Corey, There are various possibilities. If you have a plywood with a nice, very straight, grain parallel to one side, and you don't plan to cover it, you could consider cutting seven triangles and two halftriangles as shown
and assembling them pointsin over an appropriate frame; the grain will give a lovely octagonal pattern. However the joinery in the frame below will be tricky. This might be better as a veneer pattern! If you want a simple design for the frame underneath you want to keep the cuts few and symmetric. About the simplest would be in the diagram below.
Note that the diagonal edges in the middle are each more than an inch away from the center. If you wish to use tongueandgroove or some other routed edge pattern to make a strong permanent joint, you can easily push the top piece down and/or the bottom piece up to give a little extra wood along the long edge for jointing. On the other hand, if storage is a problem, this design would work well for a tabletop that disassembles into two halves, with folding legs and an unglued lap joint. Good luck! Corey wrote back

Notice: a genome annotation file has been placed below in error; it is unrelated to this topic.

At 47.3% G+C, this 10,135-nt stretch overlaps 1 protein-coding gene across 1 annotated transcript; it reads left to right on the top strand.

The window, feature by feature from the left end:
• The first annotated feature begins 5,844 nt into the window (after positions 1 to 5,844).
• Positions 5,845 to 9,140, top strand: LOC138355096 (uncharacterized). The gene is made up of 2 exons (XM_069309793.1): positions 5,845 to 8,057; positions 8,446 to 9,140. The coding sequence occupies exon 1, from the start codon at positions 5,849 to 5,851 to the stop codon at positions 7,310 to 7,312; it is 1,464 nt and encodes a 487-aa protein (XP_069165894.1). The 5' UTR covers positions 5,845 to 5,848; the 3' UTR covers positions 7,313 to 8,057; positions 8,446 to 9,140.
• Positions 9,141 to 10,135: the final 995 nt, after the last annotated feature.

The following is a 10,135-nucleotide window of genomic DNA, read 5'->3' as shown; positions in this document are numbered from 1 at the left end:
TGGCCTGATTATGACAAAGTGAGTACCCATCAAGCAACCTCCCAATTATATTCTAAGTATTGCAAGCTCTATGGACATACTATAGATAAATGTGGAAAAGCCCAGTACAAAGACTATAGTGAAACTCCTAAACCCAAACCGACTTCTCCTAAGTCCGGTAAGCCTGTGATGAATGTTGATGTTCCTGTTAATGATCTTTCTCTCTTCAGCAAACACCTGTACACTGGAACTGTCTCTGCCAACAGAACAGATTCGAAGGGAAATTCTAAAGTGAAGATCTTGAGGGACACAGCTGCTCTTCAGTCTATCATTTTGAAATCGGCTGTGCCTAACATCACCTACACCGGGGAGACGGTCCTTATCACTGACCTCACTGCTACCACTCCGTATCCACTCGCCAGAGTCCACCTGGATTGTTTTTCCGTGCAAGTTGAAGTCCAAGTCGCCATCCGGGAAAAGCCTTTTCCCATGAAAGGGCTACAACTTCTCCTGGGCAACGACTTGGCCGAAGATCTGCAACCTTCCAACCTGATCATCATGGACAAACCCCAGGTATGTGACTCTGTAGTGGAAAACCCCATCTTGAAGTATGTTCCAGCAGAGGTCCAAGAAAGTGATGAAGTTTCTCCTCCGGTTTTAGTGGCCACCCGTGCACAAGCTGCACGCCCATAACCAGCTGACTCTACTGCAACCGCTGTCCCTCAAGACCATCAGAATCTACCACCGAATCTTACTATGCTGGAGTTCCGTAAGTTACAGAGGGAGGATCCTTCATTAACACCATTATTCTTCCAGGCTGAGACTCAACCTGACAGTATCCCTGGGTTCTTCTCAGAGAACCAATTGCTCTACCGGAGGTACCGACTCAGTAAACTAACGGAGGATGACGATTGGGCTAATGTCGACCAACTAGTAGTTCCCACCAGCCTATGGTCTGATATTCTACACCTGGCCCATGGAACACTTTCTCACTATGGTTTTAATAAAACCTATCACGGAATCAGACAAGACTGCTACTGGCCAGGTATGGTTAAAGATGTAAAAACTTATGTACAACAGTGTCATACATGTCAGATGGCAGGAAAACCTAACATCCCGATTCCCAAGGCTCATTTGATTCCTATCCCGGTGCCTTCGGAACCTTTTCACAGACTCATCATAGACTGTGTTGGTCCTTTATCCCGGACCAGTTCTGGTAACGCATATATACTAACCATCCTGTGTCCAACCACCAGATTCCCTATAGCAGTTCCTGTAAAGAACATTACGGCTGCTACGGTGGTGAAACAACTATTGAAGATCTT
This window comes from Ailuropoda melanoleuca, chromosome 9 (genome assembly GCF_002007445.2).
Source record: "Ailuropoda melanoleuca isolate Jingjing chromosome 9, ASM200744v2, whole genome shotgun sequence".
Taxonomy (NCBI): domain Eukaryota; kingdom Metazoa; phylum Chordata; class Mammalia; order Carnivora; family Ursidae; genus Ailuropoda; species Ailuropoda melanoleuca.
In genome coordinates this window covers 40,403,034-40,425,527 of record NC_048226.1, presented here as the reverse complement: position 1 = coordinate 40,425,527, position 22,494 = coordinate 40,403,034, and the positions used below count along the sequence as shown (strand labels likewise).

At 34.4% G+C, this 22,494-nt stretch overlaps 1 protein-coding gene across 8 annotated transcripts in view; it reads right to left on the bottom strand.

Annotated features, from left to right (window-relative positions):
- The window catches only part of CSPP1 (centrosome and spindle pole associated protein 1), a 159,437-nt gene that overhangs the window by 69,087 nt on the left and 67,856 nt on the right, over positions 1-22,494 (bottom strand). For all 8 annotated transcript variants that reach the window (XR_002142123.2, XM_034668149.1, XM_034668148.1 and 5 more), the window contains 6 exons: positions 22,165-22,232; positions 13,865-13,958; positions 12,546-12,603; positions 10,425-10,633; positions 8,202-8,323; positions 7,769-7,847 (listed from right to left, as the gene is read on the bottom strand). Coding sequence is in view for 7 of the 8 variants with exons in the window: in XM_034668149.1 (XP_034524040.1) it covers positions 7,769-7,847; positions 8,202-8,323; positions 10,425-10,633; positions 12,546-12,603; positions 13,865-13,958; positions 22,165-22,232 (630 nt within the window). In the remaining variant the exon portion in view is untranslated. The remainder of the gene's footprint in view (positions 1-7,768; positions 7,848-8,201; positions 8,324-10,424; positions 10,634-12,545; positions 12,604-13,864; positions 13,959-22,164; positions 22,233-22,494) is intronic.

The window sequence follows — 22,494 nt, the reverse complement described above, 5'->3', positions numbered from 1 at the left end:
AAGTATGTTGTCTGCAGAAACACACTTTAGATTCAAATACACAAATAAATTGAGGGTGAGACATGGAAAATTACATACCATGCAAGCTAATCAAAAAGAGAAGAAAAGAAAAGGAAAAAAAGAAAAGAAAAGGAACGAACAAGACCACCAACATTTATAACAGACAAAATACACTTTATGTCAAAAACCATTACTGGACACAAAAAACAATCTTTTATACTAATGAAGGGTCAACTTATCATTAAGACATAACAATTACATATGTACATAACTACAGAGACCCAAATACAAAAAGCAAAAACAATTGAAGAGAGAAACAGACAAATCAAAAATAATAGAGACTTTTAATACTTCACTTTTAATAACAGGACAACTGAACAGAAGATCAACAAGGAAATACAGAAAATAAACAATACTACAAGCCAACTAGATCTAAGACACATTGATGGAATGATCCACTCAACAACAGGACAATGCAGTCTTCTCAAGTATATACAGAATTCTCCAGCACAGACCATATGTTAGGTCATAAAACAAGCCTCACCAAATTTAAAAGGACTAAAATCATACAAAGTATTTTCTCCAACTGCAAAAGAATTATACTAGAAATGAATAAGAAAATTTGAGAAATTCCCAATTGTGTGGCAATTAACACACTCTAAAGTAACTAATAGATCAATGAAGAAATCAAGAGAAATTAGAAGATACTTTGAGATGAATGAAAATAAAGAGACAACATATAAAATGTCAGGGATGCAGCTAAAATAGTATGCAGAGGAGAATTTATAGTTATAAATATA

Corey, If you are making RD's first design then I wouldn't measure angles at all. Mark 2 foot measurements down one side of the sheet and then on the other side 1 foot, 3 measurements of 2 feet and the 1 foot. Join the markings as in the diagram and cut along the lines. If you are looking at RD's second design then the angle between the 4 feet 9 and 3/4 inch sides and each 1 foot sides is 90 degrees. All the other interior angles are 45 degrees. Harley  


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